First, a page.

Secrets of Small Business Start-Up Success

Starting up your own business is bloody scary. It’s a huge leap of faith whether you’re jumping in feet first and leaving the relative comfort of employment or you’re living a double life and trying to cultivate your empire in your ‘spare’ time. I have a great deal of respect for anyone that takes that leap. The reason that it’s so scary is that nothing is guaranteed, despite how many of your friends down the pub think you’ve got a great idea. According to 40% of small businesses are opened and closed within 5years; that’s bleak. However there is a wealth of support out there for experienced and budding entrepreneurs in the shape of literature, consultants and free government schemes. But how do you sift through all this information and concentrate it to relevant advice? That’s where I’m hoping to help.

Now the first thing to say is that there aren’t any silver bullets when it comes to business advice. I’m not in a position to say: do this one thing and I can guarantee your success. If I could I’d be a very rich man indeed! This advice is based on sifting through a lot of the available information and my own experience; don’t worry it’s presented minus the BS!

So here are my three secrets to small business start-up success:

1. Do Your Homework

northernmunkeebites.foodstars2If, like me, you have a guilty pleasure for BBC’s Dragons’ Den then you’ll be familiar with this line of advice. An uneasy amount of start-up businesses dive into a market which they know very little about but they are full of passion for. Now don’t get me wrong, passion in business is vital but misguided passion can be dangerous. Holidaying in Spain is not a good enough reason to start a business; that’s merely the seed of a business that will form the passion and resilience through the hard times. It should go without saying, but if you’re about to invest a big chunk of time and money into something you need to understand what you’re getting into. You need to understand if it’s a potential business or just a hobby. So my advice is get online, get out there, get abroad, get amongst your friends and family and get clued up!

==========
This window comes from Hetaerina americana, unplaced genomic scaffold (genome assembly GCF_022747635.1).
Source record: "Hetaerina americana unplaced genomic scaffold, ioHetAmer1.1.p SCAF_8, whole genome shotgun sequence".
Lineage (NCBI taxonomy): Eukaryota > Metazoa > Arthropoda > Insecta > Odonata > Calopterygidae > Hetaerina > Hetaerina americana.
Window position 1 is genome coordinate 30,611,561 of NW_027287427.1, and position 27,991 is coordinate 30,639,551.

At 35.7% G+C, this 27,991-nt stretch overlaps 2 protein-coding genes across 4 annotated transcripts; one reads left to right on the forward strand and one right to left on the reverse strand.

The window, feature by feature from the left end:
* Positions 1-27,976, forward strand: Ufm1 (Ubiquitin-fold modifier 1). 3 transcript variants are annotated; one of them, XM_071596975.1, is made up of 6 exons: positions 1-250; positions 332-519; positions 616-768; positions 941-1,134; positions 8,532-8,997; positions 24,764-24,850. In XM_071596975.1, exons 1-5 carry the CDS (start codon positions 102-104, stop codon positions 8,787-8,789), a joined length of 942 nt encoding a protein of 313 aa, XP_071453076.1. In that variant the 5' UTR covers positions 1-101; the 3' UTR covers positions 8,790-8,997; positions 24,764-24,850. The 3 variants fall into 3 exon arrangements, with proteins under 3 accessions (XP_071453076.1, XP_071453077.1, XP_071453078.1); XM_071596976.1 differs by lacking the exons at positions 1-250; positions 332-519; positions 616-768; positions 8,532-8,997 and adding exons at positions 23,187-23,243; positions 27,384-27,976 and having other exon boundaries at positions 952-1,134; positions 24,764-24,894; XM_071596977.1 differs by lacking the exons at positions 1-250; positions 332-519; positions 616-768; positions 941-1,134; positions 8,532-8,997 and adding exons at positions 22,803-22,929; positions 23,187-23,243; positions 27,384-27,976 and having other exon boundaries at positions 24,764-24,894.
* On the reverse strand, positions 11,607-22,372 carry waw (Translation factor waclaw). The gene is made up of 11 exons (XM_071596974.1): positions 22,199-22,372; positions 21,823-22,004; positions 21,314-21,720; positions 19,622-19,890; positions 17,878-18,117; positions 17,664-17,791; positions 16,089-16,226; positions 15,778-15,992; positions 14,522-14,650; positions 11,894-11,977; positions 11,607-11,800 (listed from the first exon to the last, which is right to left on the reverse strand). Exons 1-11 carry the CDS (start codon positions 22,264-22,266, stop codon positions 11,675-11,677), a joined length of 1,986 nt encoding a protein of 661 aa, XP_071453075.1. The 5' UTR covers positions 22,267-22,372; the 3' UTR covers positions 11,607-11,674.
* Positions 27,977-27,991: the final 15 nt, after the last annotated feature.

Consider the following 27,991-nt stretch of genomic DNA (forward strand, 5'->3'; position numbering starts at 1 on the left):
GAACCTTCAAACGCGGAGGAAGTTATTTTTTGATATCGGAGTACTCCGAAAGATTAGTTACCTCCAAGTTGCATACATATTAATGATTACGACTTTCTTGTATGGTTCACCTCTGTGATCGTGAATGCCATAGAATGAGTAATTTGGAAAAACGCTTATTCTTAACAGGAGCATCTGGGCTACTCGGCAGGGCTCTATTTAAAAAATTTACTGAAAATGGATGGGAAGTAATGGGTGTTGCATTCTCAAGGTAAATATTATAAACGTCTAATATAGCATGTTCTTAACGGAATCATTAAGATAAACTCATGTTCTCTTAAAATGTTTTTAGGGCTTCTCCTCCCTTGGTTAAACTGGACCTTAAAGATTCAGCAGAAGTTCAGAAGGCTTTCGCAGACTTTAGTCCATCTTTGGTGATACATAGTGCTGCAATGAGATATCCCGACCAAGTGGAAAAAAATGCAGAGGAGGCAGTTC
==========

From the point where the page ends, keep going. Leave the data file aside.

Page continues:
2. Start-up for Success

I get it. One of the most exciting things about starting a business is buying lots of shiny new things; however my advice is simple: don’t. You may get guidance from some consultants who suggest that you need to be in control of the supply chain to manage your business effectively; for a start-up this is nonsense! If you can maintain quality and efficiency I would always outsource big sections of your supply chain to keep your business lean and nimble at the start to allow flexibility and ease of change. Companies such as FoodStars can provide that flexibility with a platform for start-up businesses in London by offering commercial kitchens for rent in Bethnall Green, Bermondsey, Vauxhall and Shoreditch – go and seek these guys out and save the capital expenditure for expansion plans.

3. Don’t Sell Your Soul for Sales

This point is key: YOU are the best person to sell your products or your business. I know it’s tempting to answer the calls of heavily experienced sales consultants when they sell you the dream of being able to get your product into mass distribution. Unfortunately you’re more likely to find a pot of gold at the end of a rainbow than a good consultant. Even if you do stumble across the world’s best salesman they still won’t sell your business as well as you do. It’s your baby, no one will love it more than you do.

So there you have it: my three secrets of small business start-up success. No silver bullets just sound advice. Enjoy!

Northern Munkee.


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I am a Food Adventurer and proud Northerner with a real passion for high quality food. I have worked in the food industry all my life and I am currently working as a Food Buyer for Retail. Old favourites are great, but I really enjoy discovering new things; be it traditional food tasting as it was intended, new flavour fusions or something quirky these are the kind of things that really grab my attention.

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